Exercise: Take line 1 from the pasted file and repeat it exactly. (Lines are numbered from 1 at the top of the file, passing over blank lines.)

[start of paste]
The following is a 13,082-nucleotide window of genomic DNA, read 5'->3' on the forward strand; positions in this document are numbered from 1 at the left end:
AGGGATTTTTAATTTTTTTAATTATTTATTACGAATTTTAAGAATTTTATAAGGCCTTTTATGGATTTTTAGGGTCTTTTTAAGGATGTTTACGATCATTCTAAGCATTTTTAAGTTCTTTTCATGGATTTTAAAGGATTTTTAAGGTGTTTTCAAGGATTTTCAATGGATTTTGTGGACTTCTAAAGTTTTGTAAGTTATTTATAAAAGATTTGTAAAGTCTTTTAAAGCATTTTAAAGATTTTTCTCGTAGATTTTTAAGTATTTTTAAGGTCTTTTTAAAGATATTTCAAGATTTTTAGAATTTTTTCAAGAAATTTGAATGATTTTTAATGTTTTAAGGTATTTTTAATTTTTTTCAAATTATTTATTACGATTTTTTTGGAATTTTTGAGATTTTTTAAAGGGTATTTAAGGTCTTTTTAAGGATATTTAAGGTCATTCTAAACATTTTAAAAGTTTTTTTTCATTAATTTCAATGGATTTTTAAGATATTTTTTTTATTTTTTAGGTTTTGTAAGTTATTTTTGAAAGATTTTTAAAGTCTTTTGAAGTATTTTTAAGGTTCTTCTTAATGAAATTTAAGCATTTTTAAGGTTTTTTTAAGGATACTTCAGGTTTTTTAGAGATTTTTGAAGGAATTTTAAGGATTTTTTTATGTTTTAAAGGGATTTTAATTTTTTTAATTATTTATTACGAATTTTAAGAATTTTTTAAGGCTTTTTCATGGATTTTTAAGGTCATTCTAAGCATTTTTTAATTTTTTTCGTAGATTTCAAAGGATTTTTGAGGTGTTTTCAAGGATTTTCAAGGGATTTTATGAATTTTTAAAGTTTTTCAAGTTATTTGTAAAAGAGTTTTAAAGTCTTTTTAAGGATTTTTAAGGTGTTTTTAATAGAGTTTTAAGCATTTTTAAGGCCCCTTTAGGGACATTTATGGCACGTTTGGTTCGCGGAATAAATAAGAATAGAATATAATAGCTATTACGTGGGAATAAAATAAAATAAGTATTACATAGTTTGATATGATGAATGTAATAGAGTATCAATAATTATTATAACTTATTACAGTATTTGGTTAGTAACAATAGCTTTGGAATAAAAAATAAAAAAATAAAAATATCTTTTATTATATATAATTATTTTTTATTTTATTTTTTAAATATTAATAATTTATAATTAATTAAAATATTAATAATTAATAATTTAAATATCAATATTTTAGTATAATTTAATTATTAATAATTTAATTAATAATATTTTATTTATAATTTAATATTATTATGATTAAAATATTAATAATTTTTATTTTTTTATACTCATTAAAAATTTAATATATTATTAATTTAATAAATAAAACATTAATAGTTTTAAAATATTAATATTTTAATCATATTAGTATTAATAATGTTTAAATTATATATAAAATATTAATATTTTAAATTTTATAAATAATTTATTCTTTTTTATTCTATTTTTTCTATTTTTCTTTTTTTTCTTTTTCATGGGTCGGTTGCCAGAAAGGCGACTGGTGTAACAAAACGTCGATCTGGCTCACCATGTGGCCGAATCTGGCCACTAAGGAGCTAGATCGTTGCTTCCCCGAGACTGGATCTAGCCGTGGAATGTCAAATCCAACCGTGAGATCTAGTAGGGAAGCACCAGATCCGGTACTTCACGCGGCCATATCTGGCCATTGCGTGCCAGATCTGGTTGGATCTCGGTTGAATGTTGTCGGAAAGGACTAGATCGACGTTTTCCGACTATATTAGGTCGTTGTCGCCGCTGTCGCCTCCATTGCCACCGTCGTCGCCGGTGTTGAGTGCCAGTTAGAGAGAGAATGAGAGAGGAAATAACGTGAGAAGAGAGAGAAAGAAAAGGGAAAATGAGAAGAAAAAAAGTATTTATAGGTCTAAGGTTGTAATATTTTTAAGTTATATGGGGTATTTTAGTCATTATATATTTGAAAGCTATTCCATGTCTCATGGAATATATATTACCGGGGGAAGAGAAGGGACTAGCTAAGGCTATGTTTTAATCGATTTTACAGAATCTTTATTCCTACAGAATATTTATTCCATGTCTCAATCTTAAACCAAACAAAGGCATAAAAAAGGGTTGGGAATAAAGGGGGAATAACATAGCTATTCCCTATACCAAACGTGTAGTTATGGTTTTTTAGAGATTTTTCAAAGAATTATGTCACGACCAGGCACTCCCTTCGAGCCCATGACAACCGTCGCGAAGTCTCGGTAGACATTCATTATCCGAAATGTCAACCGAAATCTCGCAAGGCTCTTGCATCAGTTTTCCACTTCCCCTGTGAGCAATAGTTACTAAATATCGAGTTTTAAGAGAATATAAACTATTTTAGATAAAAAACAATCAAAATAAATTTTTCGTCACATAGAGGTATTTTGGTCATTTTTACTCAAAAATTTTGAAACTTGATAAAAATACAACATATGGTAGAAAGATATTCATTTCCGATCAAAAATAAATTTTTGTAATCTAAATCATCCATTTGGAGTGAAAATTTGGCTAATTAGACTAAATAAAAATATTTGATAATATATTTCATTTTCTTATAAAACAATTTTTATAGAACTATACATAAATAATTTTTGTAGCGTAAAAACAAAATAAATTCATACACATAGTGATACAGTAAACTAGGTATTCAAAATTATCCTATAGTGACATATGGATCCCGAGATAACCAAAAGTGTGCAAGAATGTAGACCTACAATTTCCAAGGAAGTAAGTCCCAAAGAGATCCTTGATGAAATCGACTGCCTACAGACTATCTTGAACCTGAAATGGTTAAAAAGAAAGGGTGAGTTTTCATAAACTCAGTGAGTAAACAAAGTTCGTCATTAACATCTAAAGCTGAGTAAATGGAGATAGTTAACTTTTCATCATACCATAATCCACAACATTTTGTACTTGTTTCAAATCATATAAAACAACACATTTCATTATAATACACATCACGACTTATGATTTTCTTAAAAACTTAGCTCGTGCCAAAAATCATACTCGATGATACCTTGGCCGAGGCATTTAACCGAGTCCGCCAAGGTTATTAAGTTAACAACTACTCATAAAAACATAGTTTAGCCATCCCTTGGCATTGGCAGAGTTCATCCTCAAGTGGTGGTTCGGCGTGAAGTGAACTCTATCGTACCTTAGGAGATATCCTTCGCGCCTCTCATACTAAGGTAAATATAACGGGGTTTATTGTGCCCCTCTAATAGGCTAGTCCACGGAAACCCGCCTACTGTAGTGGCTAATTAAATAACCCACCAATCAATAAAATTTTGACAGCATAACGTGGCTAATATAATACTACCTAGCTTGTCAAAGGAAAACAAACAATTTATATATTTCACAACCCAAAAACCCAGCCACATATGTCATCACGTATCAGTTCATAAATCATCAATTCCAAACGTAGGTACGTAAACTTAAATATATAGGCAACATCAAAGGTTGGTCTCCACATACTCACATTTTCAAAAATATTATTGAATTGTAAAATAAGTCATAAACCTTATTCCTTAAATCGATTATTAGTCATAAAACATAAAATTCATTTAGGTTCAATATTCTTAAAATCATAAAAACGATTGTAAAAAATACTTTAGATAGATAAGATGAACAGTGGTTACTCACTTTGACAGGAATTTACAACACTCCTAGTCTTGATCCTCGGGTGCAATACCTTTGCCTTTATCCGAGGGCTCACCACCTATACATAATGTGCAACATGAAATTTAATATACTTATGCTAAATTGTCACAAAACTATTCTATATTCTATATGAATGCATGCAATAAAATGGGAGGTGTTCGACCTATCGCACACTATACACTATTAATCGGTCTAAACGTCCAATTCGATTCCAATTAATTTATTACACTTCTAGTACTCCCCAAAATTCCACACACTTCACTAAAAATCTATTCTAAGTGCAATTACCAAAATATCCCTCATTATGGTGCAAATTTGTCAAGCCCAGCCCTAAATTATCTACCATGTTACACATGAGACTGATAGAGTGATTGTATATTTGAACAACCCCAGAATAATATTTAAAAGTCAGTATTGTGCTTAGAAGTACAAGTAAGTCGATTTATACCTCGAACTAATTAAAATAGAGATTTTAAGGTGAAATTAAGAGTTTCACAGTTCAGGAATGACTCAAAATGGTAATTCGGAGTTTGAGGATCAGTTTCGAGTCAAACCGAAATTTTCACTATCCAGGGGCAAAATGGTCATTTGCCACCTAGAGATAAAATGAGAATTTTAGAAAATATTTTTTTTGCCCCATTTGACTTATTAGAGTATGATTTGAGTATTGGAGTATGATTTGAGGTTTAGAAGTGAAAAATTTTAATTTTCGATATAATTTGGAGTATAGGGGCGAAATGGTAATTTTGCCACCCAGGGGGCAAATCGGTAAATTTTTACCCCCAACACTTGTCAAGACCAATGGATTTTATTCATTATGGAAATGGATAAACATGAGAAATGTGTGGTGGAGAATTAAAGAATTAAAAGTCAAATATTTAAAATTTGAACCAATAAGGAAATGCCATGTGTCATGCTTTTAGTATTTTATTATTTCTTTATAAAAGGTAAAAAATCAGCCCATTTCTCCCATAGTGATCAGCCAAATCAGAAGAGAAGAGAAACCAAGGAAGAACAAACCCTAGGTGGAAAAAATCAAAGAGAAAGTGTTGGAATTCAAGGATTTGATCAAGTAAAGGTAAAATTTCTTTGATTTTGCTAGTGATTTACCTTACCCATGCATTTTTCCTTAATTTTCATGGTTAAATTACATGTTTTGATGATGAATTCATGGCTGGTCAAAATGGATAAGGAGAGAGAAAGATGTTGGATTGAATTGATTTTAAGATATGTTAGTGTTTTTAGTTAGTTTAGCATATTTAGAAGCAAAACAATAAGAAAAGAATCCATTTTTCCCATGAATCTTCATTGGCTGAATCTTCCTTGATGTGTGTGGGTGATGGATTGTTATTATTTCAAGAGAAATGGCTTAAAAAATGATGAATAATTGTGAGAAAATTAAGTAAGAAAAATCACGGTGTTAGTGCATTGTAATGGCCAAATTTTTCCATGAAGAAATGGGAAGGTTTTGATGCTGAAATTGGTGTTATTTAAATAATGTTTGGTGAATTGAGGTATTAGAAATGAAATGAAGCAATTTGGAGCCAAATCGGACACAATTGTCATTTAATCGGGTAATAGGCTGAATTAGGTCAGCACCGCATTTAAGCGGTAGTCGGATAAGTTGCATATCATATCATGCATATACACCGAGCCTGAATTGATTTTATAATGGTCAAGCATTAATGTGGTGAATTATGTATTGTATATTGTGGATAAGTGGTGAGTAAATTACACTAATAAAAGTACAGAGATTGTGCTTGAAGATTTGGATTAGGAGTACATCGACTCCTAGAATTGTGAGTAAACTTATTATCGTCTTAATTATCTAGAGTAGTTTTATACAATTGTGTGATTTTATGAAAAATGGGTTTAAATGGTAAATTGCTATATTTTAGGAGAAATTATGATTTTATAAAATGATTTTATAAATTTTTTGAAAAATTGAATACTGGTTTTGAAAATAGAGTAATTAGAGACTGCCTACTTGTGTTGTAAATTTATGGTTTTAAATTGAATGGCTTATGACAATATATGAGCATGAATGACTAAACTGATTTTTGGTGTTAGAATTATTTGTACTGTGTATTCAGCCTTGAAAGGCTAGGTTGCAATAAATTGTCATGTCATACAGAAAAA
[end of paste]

The following is a 13,082-nucleotide window of genomic DNA, read 5'->3' on the forward strand; positions in this document are numbered from 1 at the left end: